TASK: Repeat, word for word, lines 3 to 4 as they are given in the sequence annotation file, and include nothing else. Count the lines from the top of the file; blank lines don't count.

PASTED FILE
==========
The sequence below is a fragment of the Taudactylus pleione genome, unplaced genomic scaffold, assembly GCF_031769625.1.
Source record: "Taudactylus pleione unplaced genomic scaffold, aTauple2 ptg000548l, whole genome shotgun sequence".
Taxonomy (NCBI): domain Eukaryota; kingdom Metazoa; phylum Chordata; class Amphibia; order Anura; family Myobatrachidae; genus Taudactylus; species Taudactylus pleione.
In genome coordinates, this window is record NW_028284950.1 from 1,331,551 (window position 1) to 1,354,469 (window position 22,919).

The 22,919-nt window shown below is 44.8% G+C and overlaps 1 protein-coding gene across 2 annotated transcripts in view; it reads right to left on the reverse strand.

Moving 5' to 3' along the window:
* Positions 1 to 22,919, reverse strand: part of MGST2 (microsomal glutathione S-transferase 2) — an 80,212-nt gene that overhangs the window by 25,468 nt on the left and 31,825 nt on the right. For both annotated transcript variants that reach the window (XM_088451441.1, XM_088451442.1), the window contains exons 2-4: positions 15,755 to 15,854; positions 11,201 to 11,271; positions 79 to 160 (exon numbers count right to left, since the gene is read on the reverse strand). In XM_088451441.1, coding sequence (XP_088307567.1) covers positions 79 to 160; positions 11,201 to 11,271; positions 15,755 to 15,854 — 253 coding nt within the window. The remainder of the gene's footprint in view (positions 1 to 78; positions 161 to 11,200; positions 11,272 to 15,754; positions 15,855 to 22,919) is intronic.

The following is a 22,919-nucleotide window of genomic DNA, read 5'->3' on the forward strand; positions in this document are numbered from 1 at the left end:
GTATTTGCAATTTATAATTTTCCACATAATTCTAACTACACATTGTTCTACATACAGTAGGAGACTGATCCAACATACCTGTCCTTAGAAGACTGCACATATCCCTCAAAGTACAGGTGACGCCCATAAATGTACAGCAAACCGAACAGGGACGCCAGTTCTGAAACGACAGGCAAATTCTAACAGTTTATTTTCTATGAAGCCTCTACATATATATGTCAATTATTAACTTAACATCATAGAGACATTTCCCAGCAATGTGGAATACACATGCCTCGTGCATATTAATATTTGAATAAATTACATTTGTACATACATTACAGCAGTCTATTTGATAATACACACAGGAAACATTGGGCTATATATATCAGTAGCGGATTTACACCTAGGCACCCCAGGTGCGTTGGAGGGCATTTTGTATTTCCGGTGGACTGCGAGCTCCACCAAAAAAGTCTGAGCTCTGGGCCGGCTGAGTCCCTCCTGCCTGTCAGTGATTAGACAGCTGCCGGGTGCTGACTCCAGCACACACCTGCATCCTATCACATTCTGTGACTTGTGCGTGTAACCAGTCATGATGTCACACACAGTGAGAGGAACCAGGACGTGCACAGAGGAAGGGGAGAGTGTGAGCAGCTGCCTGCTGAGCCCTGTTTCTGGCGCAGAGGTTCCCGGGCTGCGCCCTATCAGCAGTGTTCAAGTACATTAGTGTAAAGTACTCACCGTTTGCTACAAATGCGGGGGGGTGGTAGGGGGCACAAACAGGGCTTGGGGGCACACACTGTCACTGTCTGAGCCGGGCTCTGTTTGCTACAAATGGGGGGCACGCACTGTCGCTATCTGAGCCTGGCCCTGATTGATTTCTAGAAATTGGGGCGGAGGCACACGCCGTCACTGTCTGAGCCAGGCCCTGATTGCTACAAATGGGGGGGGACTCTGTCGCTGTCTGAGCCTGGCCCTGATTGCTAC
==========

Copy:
Taxonomy (NCBI): domain Eukaryota; kingdom Metazoa; phylum Chordata; class Amphibia; order Anura; family Myobatrachidae; genus Taudactylus; species Taudactylus pleione.
In genome coordinates, this window is record NW_028284950.1 from 1,331,551 (window position 1) to 1,354,469 (window position 22,919).